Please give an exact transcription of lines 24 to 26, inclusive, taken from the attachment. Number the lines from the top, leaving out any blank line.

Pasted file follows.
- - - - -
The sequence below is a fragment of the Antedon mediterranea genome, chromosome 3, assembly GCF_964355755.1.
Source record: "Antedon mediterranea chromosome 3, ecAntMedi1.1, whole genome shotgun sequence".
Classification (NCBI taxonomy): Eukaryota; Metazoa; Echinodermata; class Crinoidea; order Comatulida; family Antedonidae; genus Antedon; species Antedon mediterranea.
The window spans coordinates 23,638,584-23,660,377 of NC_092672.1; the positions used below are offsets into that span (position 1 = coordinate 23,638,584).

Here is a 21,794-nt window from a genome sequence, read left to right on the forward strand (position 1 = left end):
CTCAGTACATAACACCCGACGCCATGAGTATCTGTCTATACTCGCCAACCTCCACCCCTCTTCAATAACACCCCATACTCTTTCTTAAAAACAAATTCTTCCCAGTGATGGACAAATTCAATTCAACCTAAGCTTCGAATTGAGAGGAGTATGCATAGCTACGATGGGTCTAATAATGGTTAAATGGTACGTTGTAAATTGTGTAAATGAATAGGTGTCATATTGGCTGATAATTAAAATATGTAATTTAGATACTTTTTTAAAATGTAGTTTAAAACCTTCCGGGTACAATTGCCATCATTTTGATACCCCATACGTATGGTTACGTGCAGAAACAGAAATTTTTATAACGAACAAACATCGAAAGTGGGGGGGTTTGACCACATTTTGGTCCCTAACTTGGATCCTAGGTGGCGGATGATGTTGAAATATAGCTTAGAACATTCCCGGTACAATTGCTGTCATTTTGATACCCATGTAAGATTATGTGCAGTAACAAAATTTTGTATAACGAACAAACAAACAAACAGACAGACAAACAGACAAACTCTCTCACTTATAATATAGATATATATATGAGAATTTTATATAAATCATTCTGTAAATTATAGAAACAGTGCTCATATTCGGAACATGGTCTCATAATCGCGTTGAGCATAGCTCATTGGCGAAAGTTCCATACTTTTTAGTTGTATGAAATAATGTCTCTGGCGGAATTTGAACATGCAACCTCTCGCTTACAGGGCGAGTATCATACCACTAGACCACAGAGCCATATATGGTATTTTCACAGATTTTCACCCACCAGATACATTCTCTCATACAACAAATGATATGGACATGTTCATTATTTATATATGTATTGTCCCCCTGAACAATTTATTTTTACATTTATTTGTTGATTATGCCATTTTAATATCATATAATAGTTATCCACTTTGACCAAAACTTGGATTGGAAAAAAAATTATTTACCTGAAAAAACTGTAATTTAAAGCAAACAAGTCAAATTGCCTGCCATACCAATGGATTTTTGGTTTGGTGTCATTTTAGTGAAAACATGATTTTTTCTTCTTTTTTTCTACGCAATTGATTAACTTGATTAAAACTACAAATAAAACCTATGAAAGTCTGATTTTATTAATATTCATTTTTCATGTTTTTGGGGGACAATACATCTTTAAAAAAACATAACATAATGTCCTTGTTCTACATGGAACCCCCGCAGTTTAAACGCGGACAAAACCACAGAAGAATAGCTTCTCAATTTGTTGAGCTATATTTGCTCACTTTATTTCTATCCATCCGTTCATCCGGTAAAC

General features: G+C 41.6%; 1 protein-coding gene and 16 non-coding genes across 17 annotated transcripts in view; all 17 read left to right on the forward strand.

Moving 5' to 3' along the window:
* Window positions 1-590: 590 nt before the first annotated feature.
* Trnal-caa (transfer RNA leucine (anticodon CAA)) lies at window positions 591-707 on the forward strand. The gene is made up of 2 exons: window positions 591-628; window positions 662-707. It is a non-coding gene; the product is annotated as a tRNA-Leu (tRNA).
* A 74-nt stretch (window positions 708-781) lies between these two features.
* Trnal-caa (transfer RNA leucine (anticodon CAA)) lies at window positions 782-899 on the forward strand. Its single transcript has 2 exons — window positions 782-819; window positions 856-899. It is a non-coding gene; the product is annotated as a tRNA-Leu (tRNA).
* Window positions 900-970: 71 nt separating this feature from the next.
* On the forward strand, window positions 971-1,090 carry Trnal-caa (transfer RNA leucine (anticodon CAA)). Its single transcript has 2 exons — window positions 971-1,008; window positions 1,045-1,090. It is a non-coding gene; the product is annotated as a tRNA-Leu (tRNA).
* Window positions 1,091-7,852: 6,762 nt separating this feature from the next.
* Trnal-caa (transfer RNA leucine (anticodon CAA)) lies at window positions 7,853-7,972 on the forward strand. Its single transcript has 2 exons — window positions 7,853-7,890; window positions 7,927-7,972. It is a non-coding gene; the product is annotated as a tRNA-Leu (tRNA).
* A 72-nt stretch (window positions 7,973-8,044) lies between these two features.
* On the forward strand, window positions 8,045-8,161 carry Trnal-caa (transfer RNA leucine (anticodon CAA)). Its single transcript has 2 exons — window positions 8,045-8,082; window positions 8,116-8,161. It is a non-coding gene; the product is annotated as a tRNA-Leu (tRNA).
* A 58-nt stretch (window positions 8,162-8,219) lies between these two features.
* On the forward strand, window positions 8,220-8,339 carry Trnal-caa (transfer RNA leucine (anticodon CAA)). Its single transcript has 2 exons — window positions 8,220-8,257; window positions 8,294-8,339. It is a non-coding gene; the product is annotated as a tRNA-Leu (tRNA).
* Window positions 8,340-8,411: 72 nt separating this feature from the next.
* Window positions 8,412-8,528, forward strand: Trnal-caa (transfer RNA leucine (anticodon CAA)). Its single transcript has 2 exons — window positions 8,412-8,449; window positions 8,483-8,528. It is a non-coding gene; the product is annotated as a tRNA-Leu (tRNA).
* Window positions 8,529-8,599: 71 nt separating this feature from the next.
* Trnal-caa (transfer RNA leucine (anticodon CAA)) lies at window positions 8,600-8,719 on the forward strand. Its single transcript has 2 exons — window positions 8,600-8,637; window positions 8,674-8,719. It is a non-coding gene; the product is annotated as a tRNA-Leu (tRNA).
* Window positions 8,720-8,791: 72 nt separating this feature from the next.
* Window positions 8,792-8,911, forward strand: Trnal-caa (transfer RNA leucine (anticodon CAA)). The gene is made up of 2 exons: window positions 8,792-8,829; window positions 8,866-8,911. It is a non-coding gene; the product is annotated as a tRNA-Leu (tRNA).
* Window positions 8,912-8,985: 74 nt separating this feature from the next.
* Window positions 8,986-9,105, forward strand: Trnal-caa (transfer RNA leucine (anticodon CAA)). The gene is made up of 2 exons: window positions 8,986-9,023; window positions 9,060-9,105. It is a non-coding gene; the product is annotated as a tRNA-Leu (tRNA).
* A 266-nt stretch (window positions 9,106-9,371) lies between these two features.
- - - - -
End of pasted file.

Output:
* Trnal-caa (transfer RNA leucine (anticodon CAA)) lies at window positions 8,600-8,719 on the forward strand. Its single transcript has 2 exons — window positions 8,600-8,637; window positions 8,674-8,719. It is a non-coding gene; the product is annotated as a tRNA-Leu (tRNA).
* Window positions 8,720-8,791: 72 nt separating this feature from the next.
* Window positions 8,792-8,911, forward strand: Trnal-caa (transfer RNA leucine (anticodon CAA)). The gene is made up of 2 exons: window positions 8,792-8,829; window positions 8,866-8,911. It is a non-coding gene; the product is annotated as a tRNA-Leu (tRNA).